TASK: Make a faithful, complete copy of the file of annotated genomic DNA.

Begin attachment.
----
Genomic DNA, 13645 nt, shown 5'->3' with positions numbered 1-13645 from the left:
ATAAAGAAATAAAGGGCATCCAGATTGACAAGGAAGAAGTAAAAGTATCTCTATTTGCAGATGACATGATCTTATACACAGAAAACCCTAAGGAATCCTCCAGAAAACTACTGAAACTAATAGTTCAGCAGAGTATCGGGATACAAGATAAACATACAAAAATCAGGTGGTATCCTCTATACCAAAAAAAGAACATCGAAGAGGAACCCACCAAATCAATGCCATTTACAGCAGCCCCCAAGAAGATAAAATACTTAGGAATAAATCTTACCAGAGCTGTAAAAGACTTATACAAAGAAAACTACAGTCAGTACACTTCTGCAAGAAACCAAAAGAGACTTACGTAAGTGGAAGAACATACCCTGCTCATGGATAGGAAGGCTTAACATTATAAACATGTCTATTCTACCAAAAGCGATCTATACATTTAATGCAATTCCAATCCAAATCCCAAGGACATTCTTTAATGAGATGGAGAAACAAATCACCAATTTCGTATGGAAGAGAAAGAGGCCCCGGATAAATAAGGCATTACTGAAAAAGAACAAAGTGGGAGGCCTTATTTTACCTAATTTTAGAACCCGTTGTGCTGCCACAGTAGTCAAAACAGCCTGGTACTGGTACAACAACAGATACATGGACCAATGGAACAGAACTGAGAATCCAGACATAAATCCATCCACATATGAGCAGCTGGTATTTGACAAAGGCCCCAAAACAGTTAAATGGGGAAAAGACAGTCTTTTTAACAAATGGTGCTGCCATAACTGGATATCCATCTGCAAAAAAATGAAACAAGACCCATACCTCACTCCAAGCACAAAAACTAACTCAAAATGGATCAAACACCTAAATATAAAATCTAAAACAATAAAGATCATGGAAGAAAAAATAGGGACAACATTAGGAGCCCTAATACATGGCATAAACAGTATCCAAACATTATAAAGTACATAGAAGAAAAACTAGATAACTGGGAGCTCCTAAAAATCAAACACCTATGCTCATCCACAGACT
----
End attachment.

Genomic DNA, 13645 nt, shown 5'->3' with positions numbered 1-13645 from the left:
ATAAAGAAATAAAGGGCATCCAGATTGACAAGGAAGAAGTAAAAGTATCTCTATTTGCAGATGACATGATCTTATACACAGAAAACCCTAAGGAATCCTCCAGAAAACTACTGAAACTAATAGTTCAGCAGAGTATCGGGATACAAGATAAACATACAAAAATCAGGTGGTATCCTCTATACCAAAAAAAGAACATCGAAGAGGAACCCACCAAATCAATGCCATTTACAGCAGCCCCCAAGAAGATAAAATACTTAGGAATAAATCTTACCAGAGCTGTAAAAGACTTATACAAAGAAAACTACAGTCAGTACACTTCTGCAAGAAACCAAAAGAGACTTACGTAAGTGGAAGAACATACCCTGCTCATGGATAGGAAGGCTTAACATTATAAACATGTCTATTCTACCAAAAGCGATCTATACATTTAATGCAATTCCAATCCAAATCCCAAGGACATTCTTTAATGAGATGGAGAAACAAATCACCAATTTCGTATGGAAGAGAAAGAGGCCCCGGATAAATAAGGCATTACTGAAAAAGAACAAAGTGGGAGGCCTTATTTTACCTAATTTTAGAACCCGTTGTGCTGCCACAGTAGTCAAAACAGCCTGGTACTGGTACAACAACAGATACATGGACCAATGGAACAGAACTGAGAATCCAGACATAAATCCATCCACATATGAGCAGCTGGTATTTGACAAAGGCCCCAAAACAGTTAAATGGGGAAAAGACAGTCTTTTTAACAAATGGTGCTGCCATAACTGGATATCCATCTGCAAAAAAATGAAACAAGACCCATACCTCACTCCAAGCACAAAAACTAACTCAAAATGGATCAAACACCTAAATATAAAATCTAAAACAATAAAGATCATGGAAGAAAAAATAGGGACAACATTAGGAGCCCTAATACATGGCATAAACAGTATCCAAACATTATAAAGTACATAGAAGAAAAACTAGATAACTGGGAGCTCCTAAAAATCAAACACCTATGCTCATCCACAGACT